Following the spread of COVID-19 on the USS Theodore Roosevelt, CNA Naval Historian Steve Wills joins Josh Tallis to discuss the history of disease on navy vessels. Joshua Tallis is a Research Scientist specializing in maritime security, irregular threats, and issues of naval and national security strategy. Josh also served as the CNA field representative to Carrier Strike Group EIGHT during the Navy's first instantiation of Dynamic Force Employment in the High North. Lt. Cdr. Steven Wills served 20 years as an active duty U.S. Navy officer, Wills served on a variety of small and medium surface combatants, including an assignment as the executive officer of a mine countermeasures ship.
Eric Trabert and Amanda Kerrigan sit down to discuss lessons from past outbreaks like Ebola and H1N1 that can help us counter COVID-19. Eric Trabert serves as Director and Chief Scientist of the Center for Public Health Preparedness and Resilience. He is an expert in all-hazards preparedness with a focus on medical surge and mass casualty incident response. Amanda Kerrigan is a Research Analyst at CNA in the China Studies division. She has over a decade of China-related experience, living four of those years between Mainland China and Taiwan.
Conducting after-action reviews of the response to incidents and emergencies is a common preparedness activity and a key component of the National Preparedness System. Agencies at all levels of government routinely assess their responses to all types of threats and hazards, including hurricanes, wildfires, transportation accidents, civil unrest, and mass shootings. These assessments typically occur soon after an incident is over—or has moved to the recovery phase. Prolonged pandemics, such as the outbreak of COVID-19, pose a particular dilemma as agencies decide when to conduct an after-action review.
Though the pandemic has upended organizations of all sizes across the globe, the U.S. military and its supporting agencies have proven surprisingly resilient. Many have returned to normal operations or at least found ways to get the job done, five months after the crisis first hit the armed services.
By Kyle Neering and Ray Wang
Military recruiting traditionally relies on crowded events like career fairs and prolonged, face-to-face interactions. How has the military recruited, shipped, and trained when traditional methods are no longer deemed safe by public health experts?
By Andy Ilachinski
Andy Ilachinski and David Broyles, co-hosts of AI with AI, CNA’s popular podcast on artificial intelligence, have compiled a timely, annotated list of AI developments and resources related to COVID-19.
By Elliot Harkavy
Agencies have moved quickly to implement a wide range of practices to protect personnel and the public during this pandemic. Some of these are stopgap measures that will have to be eased as the country eventually returns to normal, or at least a "new normal."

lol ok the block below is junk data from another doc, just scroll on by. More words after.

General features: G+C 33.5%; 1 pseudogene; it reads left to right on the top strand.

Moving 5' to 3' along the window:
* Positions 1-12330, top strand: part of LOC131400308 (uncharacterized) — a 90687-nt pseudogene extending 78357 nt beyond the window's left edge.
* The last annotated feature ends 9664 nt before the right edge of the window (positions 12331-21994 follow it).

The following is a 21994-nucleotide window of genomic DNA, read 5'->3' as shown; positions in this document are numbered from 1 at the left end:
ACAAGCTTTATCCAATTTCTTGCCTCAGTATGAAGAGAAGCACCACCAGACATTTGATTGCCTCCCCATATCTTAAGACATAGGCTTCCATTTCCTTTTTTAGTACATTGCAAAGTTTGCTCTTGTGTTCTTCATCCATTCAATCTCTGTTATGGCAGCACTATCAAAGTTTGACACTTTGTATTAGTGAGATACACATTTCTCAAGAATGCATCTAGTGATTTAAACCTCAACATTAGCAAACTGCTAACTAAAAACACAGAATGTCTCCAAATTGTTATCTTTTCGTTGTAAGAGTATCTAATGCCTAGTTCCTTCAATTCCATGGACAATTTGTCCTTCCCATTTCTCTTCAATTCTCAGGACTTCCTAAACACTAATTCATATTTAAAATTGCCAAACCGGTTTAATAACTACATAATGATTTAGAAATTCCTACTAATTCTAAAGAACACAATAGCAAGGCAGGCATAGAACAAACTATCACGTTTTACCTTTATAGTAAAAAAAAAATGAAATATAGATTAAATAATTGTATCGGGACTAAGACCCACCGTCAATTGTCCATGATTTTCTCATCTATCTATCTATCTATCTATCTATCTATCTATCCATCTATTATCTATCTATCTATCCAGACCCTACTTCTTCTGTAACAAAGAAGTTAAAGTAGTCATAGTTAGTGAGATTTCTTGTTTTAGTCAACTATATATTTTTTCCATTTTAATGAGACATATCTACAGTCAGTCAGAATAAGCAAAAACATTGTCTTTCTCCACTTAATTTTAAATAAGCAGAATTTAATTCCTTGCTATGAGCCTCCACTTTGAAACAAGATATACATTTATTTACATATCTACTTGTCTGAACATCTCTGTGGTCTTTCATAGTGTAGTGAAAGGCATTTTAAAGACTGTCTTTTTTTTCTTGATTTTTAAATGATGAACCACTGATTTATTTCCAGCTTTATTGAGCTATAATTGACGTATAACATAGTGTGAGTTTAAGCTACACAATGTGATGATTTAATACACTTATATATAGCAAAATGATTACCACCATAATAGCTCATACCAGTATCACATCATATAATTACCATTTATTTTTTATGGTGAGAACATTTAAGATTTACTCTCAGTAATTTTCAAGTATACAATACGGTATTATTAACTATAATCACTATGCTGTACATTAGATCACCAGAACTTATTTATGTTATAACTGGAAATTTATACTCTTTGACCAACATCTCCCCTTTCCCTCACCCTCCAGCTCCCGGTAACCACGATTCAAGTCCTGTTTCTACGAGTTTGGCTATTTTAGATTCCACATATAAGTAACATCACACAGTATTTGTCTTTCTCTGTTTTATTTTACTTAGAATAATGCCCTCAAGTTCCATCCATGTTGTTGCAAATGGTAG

By Nilanthi Samaranayake
U.S. Deputy Secretary of State Stephen Biegun organized a conference call with close allies and partners to discuss the crisis and ways to coordinate their responses.
By Chris Steinitz
The spread of COVID-19 across the world is redefining the political and economic realities of every country on the planet. Every day sees scores of articles detailing how governments and populations are coping with the challenge. Yet when it comes to COVID-19 in North Korea, the Hermit Kingdom remains as difficult to read as ever.
By David M. Finkelstein
In February 2006, CNA convened a conference of public health and government officials, medical experts and regional specialists to discuss the science and politics of pandemics, particularly as pertains to Asia. Two public health crises tied to Asia provided the impetus for hosting the event.
As the new coronavirus continues its march across the world, journalists and researchers have already debunked a number of false stories, but many more are likely to appear as the battle against the virus rages on. The term “infodemic” has caught on as a reference to the whirlwind of disinformation around COVID-19. While these stories have come from a variety of sources, Russian media and online trolls have been some of the most pernicious propagators.
On Wednesday, March 18, President Trump announced that Military Sealift Command's two hospital ships, USNS Comfort and Mercy, would join the response to COVID-19 by deploying to the West Coast and to New York City, respectively. The ships, emblazoned with large red crosses, vividly represent an accelerating mobilization against the ongoing pandemic. Moreover, even as public trust in institutions declines, the ships' deployments visibly connect one of the country's most well respected institutions — the military — to a contingency response that has struggled to soothe national anxieties.
An international effort is underway to halt the spread of a novel coronavirus, known as 2019-nCoV. The World Health Organization, Chinese health authorities, and the U.S. Centers for Disease Control and Prevention are all critical to this effort. However, CNA's Center for Public Health Preparedness and Resilience has also learned from 20 years of experience evaluating responses to public health emergencies that in addition to thinking globally, it is essential to coordinate locally.